These fearsome ambush predators spend much of their time lying motionless on the bottom, partially buried in sandy or muddy substrates. Buried angel sharks may lie in this way for weeks until a suitably sized prey of small bony fishes, crustaceans, cephalopods, bivalves and gastropods come within striking range. The buried shark then rapidly snaps up its head, expands its pharynx and protrudes its loosely slung trap-like jaws and seizes the victim. Although angel sharks are not particularly dangerous when left in peace, they can bite aggressively if stepped on or captured.thus nicknamed "sand devil" in some areas of their range.

Two of the largest squatinoids, Japanese Angel Shark and the Mediterranean Angel Shark, may grow to more than six and a half feet; however, most grow to a length of about five feet. The depth range of angel sharks is from the intertidal down to at least 4,500 feet. The angel shark species off the eastern United States, the Atlantic angel shark seasonally enters shallow waters moving inshore in the spring and summer then disappearing (presumably into deeper water offshore) are apparently migratory.

They are exclusively marine, ranging from temperate to tropical zones of the eastern and western Atlantic, southwestern Indian, eastern and western Pacific oceans (they do not seem to occur in the central Pacific reaches of the Ocean. Angel fish are generally found in shallow waters at depth of 10 to 328 feet.

This distinctive group of sharks comprises a single family of about thirteen (13) species. All species hatch young from eggs within the body. The Angelsharks appearance are raylike with mottled backs, they have two, dorsal fins (the fin located on the back of the fish), no anal fin, and large pectoral fins (found on the side of the fish near the front) that reach forward over the gills. The upper lobe of the tail fin is shorter than the lower lobe. Its mouth has small teeth for impaling and is nearly terminal at tip of snout; and fleshy nasal barbels (whisker like projections that help the fish locate food).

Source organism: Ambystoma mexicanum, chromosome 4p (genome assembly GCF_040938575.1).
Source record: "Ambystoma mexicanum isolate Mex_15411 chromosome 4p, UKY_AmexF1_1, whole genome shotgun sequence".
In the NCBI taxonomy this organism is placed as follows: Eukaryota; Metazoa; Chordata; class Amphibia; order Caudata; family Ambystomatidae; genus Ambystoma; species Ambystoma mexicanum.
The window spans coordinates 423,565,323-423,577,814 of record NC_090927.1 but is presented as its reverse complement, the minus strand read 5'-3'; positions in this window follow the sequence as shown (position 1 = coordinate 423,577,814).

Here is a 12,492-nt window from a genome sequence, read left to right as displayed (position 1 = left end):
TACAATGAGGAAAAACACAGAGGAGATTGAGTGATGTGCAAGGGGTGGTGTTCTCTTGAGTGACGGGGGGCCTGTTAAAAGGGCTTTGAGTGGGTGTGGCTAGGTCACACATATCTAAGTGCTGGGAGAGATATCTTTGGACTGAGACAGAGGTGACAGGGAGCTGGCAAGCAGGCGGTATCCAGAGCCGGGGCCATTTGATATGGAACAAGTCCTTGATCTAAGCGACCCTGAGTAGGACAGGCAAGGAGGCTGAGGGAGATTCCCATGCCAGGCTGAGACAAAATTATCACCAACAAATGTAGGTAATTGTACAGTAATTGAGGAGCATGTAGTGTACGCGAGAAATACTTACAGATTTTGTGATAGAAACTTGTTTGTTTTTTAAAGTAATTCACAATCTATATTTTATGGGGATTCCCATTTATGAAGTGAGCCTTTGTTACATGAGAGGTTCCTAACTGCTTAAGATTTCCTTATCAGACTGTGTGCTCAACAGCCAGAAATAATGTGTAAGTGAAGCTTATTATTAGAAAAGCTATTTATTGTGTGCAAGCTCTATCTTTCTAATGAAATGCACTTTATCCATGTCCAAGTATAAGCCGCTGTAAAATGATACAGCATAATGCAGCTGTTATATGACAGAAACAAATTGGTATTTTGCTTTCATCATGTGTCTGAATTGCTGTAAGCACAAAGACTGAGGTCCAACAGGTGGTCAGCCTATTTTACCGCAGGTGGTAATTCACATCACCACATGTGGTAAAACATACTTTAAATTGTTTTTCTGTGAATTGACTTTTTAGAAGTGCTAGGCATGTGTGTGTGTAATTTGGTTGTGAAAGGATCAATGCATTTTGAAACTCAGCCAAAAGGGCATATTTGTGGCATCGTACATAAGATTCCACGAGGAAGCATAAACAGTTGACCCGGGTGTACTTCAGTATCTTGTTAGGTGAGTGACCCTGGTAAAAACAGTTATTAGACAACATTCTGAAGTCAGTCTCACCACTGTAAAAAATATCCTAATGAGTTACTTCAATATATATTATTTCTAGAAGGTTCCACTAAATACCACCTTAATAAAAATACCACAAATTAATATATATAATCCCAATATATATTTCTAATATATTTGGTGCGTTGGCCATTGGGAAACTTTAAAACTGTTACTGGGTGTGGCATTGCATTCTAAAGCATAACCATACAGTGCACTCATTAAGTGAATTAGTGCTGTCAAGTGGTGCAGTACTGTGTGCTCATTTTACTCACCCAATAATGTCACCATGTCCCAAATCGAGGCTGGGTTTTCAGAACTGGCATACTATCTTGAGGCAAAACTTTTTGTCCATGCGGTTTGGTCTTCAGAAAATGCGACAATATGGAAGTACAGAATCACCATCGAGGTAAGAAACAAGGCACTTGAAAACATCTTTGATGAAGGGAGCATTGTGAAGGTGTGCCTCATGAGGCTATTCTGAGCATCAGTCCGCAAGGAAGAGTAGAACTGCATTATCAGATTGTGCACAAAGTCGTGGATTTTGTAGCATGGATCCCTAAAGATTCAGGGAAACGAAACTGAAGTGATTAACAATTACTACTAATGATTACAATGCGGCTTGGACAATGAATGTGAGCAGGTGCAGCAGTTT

The Order Squatiniformes has one Family

Family Squatinidae

Species in the The Family Squatinidae
Squatina aculeatasawback angelshark
Squatina africanaAfrican angelshark
Squatina argentinaArgentine angelfish
Squatina australisAustralian angelfish
Squatina californiaPacific angel shark
Squatina dumerilAtlantic angel shark
Squatina formosaTaiwan angelfish
Squatina japonicaJapanese angelfish
Squatina nebulosaclouded angelshark
Squatina oculatamonk fish
Squatina squatinaanglefish
Squatina tergocellatezornate angelshark
Squatina terocellatoidesocellated angelshark